Status quo of ALK testing in lung cancer: results of an EQA scheme based on in-situ hybridization, immunohistochemistry, and RNA/DNA sequencing
Wissenschaftlicher Artikel/Review - 25.06.2021
Jurmeister Philipp, Büttner Reinhard, Merkelbach-Bruse Sabine, Kreipe Hans, Jonigk Danny, Jochum Wolfram, Rodriguez Regulo, Dietel Manfred, Horst David, Hummel Michael, Kirchner Thomas, Neumann Jens, Vollbrecht Claudia, Jöhrens Korinna, Aust Daniela, Behnke Anke, Stenzinger Albrecht, Penzel Roland, Endris Volker, Schirmacher Peter, Fisseler-Eckhoff Annette, von Laffert Maximilian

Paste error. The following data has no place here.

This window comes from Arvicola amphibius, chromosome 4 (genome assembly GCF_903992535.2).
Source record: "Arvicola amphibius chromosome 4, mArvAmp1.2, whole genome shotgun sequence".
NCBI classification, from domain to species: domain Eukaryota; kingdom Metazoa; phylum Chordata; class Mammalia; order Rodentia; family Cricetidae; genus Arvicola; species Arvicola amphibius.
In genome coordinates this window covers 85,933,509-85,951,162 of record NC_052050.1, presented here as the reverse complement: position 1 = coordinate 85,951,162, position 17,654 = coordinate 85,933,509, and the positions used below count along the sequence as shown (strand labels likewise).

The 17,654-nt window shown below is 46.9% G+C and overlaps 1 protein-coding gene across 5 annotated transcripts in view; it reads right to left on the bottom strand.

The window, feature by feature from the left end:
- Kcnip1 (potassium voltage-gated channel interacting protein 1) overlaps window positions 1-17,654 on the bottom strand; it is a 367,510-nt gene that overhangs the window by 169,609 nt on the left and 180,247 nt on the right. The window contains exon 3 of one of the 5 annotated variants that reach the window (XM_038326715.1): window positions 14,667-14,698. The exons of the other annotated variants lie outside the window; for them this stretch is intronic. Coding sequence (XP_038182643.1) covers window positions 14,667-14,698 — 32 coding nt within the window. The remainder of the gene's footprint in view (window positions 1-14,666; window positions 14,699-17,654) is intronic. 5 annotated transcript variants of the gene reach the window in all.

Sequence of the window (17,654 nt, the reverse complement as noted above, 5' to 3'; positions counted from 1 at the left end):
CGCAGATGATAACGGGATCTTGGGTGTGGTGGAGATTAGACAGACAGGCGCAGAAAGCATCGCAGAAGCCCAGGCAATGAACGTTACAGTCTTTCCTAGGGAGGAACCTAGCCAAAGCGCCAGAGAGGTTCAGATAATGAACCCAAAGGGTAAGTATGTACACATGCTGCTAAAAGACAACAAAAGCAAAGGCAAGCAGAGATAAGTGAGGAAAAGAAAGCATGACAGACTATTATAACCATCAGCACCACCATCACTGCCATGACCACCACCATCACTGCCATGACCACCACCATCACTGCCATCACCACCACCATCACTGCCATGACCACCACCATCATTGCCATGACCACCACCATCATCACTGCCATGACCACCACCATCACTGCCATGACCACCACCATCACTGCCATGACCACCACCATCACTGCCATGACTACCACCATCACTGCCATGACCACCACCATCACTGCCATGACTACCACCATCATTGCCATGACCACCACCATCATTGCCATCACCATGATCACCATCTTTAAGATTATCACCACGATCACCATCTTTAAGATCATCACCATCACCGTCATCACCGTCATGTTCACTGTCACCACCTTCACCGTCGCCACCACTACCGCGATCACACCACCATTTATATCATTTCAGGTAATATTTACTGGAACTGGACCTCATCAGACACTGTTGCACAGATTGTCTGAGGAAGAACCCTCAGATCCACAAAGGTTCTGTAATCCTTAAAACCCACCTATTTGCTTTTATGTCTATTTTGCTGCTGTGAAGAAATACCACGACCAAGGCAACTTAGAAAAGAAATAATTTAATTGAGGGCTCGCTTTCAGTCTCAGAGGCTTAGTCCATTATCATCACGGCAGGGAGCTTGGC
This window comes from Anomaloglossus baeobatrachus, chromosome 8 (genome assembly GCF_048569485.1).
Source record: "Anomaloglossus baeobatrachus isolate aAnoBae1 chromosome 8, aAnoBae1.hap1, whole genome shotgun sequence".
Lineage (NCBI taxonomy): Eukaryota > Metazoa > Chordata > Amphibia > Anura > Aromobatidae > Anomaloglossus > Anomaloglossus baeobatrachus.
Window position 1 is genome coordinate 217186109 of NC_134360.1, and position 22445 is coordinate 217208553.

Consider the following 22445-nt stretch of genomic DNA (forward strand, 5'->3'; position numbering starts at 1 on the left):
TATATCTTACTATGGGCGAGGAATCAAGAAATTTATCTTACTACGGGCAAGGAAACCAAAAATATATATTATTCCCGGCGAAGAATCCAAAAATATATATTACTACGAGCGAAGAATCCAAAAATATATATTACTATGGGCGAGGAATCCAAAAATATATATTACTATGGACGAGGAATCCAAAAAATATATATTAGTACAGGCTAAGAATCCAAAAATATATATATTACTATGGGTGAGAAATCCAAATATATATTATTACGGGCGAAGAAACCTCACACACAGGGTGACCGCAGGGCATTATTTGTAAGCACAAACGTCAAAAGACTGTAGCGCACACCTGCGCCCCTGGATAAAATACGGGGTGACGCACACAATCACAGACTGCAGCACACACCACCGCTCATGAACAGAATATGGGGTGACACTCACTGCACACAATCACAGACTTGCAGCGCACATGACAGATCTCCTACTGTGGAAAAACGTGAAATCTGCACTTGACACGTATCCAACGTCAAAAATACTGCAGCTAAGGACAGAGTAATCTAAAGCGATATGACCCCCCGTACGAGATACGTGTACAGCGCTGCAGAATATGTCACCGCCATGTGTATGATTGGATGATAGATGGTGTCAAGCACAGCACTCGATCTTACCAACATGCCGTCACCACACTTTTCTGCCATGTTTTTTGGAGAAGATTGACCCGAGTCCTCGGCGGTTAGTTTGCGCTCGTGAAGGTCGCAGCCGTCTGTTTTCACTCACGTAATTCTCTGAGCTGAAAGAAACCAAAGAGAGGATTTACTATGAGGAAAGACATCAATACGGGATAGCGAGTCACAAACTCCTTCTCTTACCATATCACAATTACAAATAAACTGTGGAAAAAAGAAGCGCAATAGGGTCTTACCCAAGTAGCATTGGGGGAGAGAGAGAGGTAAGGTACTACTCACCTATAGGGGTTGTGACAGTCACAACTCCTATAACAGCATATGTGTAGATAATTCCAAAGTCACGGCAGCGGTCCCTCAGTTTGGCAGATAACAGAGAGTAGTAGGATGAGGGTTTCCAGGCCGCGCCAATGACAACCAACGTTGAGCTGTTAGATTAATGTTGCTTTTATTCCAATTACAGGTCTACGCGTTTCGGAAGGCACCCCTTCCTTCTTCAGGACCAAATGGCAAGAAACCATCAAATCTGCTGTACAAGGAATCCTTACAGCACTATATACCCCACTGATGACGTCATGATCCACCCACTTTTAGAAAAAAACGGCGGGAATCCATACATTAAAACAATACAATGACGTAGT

With this external quality assessment (EQA) scheme, we aim to investigate the diagnostic performance of the currently available methods for the detection of ALK alterations in non-small cell lung cancer on a national scale, namely, in situ hybridization (ISH), immunohistochemistry (IHC), and RNA/DNA sequencing (NGS). The EQA scheme cohort consisted of ten specimens, including four ALK positive and six ALK negative samples, which were thoroughly pretested using IHC, ISH, and RNA/DNA NGS. Unstained tumor sections were provided to the 57 participants, and the results were retrieved via an online questionnaire. ISH was used by 29, IHC by 38, and RNA/DNA sequencing by 19 participants. Twenty-eight institutions (97%) passed the ring trial using ISH, 33 (87%) by using IHC, and 18 (95%) by using NGS. The highest sensitivity and interrater agreement (Fleiss ' kappa) was observed for RNA/DNA sequencing (99%, 0.975), followed by ISH (94%, 0.898) and IHC (92%, 0.888). However, the proportion of samples that were not evaluable due to bad tissue quality was also higher for RNA/DNA sequencing (4%) compared with ISH (0.7%) and IHC (0.5%). While all three methods produced reliable results between the different institutions, the highest sensitivity and concordance were observed for RNA/DNA sequencing. These findings encourage the broad implementation of this method in routine diagnostic, although the application might be limited by technical capacity, economical restrictions, and tissue quality of formalin-fixed samples.